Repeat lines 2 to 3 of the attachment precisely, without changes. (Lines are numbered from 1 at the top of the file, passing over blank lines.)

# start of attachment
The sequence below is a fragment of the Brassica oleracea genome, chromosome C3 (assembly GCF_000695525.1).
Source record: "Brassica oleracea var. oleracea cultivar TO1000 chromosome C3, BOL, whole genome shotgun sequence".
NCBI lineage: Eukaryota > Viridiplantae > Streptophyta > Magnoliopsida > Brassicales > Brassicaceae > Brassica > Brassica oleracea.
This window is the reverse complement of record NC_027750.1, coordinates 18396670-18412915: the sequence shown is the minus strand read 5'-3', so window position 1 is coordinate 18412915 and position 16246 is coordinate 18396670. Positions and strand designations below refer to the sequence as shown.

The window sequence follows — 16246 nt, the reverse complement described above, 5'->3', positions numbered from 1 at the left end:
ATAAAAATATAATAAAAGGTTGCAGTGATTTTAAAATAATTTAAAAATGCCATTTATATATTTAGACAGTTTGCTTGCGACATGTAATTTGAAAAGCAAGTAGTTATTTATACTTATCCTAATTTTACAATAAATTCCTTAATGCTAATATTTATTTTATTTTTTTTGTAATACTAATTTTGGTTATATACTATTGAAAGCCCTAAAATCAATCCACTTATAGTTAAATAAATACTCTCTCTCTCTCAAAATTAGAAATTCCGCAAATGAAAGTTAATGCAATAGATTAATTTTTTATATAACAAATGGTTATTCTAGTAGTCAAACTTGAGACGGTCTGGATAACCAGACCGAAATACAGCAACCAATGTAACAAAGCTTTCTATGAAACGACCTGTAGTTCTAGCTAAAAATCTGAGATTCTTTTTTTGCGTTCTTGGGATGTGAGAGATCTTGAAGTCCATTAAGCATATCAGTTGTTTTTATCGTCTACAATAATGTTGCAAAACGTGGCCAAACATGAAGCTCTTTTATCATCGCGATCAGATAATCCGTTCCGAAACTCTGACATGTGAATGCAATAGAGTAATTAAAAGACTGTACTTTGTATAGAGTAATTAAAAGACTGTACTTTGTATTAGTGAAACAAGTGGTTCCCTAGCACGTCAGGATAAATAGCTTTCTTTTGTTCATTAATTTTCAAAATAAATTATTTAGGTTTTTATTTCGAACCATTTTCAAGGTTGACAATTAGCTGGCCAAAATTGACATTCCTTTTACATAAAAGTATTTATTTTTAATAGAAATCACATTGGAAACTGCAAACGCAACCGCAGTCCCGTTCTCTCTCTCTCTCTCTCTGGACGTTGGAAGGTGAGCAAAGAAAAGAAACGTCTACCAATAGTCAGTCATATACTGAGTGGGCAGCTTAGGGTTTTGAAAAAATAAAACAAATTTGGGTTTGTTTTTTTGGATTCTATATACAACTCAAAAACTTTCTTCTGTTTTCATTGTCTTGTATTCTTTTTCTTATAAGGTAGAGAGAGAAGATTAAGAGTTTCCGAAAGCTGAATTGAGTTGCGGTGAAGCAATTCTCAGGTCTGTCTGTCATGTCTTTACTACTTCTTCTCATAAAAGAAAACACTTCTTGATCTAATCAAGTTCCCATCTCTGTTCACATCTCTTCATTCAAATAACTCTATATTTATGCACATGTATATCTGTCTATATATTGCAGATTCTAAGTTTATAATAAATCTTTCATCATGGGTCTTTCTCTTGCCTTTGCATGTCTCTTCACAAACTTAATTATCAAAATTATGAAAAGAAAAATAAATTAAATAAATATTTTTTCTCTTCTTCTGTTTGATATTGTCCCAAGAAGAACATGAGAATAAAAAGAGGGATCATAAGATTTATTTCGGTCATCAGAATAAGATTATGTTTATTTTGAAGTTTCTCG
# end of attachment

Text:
Source record: "Brassica oleracea var. oleracea cultivar TO1000 chromosome C3, BOL, whole genome shotgun sequence".
NCBI lineage: Eukaryota > Viridiplantae > Streptophyta > Magnoliopsida > Brassicales > Brassicaceae > Brassica > Brassica oleracea.